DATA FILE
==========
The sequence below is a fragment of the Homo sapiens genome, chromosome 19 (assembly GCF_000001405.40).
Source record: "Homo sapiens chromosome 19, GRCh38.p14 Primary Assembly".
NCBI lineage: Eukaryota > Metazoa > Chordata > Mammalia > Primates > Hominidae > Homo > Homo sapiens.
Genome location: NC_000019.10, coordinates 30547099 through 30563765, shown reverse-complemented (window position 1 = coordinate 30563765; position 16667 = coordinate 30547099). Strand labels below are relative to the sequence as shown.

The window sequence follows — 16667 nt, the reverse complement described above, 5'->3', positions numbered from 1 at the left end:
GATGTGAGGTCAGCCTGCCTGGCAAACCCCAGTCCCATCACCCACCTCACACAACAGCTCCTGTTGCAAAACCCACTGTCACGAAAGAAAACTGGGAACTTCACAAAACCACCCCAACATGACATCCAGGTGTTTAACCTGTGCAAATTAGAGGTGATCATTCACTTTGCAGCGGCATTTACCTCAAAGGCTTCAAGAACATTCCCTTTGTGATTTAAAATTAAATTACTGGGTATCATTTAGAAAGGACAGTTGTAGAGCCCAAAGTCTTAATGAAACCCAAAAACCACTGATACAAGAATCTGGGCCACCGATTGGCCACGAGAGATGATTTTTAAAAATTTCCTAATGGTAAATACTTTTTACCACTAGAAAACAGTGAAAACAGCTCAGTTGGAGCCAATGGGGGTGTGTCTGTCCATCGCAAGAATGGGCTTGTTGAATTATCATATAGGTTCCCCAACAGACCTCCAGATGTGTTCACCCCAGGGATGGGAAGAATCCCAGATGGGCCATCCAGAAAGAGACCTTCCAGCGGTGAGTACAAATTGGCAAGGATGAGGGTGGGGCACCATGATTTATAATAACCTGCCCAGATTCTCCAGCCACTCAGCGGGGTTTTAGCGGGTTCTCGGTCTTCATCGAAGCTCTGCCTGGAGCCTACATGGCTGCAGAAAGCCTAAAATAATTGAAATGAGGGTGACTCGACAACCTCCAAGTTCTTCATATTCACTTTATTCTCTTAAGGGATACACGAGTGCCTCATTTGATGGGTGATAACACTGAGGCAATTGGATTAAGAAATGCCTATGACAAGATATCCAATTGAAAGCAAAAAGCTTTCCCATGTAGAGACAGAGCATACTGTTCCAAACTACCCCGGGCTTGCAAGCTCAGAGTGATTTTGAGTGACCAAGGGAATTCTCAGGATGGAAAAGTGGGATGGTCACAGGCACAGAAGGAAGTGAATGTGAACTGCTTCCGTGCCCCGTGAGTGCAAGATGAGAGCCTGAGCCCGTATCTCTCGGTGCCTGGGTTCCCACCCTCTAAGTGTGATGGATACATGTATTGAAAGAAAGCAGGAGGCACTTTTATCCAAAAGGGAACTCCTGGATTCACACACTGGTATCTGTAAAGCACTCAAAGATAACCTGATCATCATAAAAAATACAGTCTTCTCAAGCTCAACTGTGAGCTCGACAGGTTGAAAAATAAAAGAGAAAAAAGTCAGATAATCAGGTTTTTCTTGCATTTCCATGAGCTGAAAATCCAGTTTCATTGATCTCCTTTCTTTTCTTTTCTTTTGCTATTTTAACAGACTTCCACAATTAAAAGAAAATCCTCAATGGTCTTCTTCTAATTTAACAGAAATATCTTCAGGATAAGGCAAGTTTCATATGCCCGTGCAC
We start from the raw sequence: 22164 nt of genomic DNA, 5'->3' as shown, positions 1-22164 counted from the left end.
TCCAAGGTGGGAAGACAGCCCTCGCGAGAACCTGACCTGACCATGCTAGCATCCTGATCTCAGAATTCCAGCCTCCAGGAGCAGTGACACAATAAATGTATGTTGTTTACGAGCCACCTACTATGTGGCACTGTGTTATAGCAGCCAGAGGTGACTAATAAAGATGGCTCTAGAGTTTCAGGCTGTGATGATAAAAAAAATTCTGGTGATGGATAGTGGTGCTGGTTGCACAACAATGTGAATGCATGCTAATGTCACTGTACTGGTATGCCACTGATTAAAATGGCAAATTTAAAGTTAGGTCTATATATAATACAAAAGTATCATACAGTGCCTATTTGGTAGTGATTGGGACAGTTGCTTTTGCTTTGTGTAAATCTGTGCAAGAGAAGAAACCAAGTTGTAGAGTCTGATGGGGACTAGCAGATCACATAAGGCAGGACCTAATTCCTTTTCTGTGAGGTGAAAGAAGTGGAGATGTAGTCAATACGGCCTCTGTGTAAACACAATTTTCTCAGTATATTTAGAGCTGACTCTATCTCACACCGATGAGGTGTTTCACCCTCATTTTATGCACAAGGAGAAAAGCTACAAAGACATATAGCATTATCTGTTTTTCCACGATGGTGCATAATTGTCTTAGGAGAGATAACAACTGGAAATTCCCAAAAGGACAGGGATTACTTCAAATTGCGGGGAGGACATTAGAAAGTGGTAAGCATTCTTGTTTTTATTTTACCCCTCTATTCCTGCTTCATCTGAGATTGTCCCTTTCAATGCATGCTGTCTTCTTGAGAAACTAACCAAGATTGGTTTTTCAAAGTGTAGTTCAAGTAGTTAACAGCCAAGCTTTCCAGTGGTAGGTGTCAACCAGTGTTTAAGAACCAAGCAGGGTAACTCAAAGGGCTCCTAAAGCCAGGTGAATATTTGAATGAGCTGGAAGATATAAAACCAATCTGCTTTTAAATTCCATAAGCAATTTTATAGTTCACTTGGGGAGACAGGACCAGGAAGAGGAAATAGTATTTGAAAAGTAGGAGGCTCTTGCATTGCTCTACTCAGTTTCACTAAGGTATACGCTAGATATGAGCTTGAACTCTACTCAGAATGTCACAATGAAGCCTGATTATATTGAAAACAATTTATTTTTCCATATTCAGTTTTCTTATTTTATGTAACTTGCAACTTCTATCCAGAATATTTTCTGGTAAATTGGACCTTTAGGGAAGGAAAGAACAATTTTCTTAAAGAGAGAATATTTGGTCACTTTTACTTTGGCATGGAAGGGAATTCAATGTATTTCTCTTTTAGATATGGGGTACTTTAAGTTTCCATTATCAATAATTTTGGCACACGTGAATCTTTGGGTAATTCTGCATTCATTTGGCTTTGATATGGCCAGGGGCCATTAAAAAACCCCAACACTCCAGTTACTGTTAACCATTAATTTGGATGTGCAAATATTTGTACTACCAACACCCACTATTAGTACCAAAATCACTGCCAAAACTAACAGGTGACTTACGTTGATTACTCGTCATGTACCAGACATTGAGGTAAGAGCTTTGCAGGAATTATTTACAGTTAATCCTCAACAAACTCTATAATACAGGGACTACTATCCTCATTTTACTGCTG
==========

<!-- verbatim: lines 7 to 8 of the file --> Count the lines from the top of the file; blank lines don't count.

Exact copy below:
We start from the raw sequence: 22164 nt of genomic DNA, 5'->3' as shown, positions 1-22164 counted from the left end.
TCCAAGGTGGGAAGACAGCCCTCGCGAGAACCTGACCTGACCATGCTAGCATCCTGATCTCAGAATTCCAGCCTCCAGGAGCAGTGACACAATAAATGTATGTTGTTTACGAGCCACCTACTATGTGGCACTGTGTTATAGCAGCCAGAGGTGACTAATAAAGATGGCTCTAGAGTTTCAGGCTGTGATGATAAAAAAAATTCTGGTGATGGATAGTGGTGCTGGTTGCACAACAATGTGAATGCATGCTAATGTCACTGTACTGGTATGCCACTGATTAAAATGGCAAATTTAAAGTTAGGTCTATATATAATACAAAAGTATCATACAGTGCCTATTTGGTAGTGATTGGGACAGTTGCTTTTGCTTTGTGTAAATCTGTGCAAGAGAAGAAACCAAGTTGTAGAGTCTGATGGGGACTAGCAGATCACATAAGGCAGGACCTAATTCCTTTTCTGTGAGGTGAAAGAAGTGGAGATGTAGTCAATACGGCCTCTGTGTAAACACAATTTTCTCAGTATATTTAGAGCTGACTCTATCTCACACCGATGAGGTGTTTCACCCTCATTTTATGCACAAGGAGAAAAGCTACAAAGACATATAGCATTATCTGTTTTTCCACGATGGTGCATAATTGTCTTAGGAGAGATAACAACTGGAAATTCCCAAAAGGACAGGGATTACTTCAAATTGCGGGGAGGACATTAGAAAGTGGTAAGCATTCTTGTTTTTATTTTACCCCTCTATTCCTGCTTCATCTGAGATTGTCCCTTTCAATGCATGCTGTCTTCTTGAGAAACTAACCAAGATTGGTTTTTCAAAGTGTAGTTCAAGTAGTTAACAGCCAAGCTTTCCAGTGGTAGGTGTCAACCAGTGTTTAAGAACCAAGCAGGGTAACTCAAAGGGCTCCTAAAGCCAGGTGAATATTTGAATGAGCTGGAAGATATAAAACCAATCTGCTTTTAAATTCCATAAGCAATTTTATAGTTCACTTGGGGAGACAGGACCAGGAAGAGGAAATAGTATTTGAAAAGTAGGAGGCTCTTGCATTGCTCTACTCAGTTTCACTAAGGTATACGCTAGATATGAGCTTGAACTCTACTCAGAATGTCACAATGAAGCCTGATTATATTGAAAACAATTTATTTTTCCATATTCAGTTTTCTTATTTTATGTAACTTGCAACTTCTATCCAGAATATTTTCTGGTAAATTGGACCTTTAGGGAAGGAAAGAACAATTTTCTTAAAGAGAGAATATTTGGTCACTTTTACTTTGGCATGGAAGGGAATTCAATGTATTTCTCTTTTAGATATGGGGTACTTTAAGTTTCCATTATCAATAATTTTGGCACACGTGAATCTTTGGGTAATTCTGCATTCATTTGGCTTTGATATGGCCAGGGGCCATTAAAAAACCCCAACACTCCAGTTACTGTTAACCATTAATTTGGATGTGCAAATATTTGTACTACCAACACCCACTATTAGTACCAAAATCACTGCCAAAACTAACAGGTGACTTACGTTGATTACTCGTCATGTACCAGACATTGAGGTAAGAGCTTTGCAGGAATTATTTACAGTTAATCCTCAACAAACTCTATAATACAGGGACTACTATCCTCATTTTACTGCTG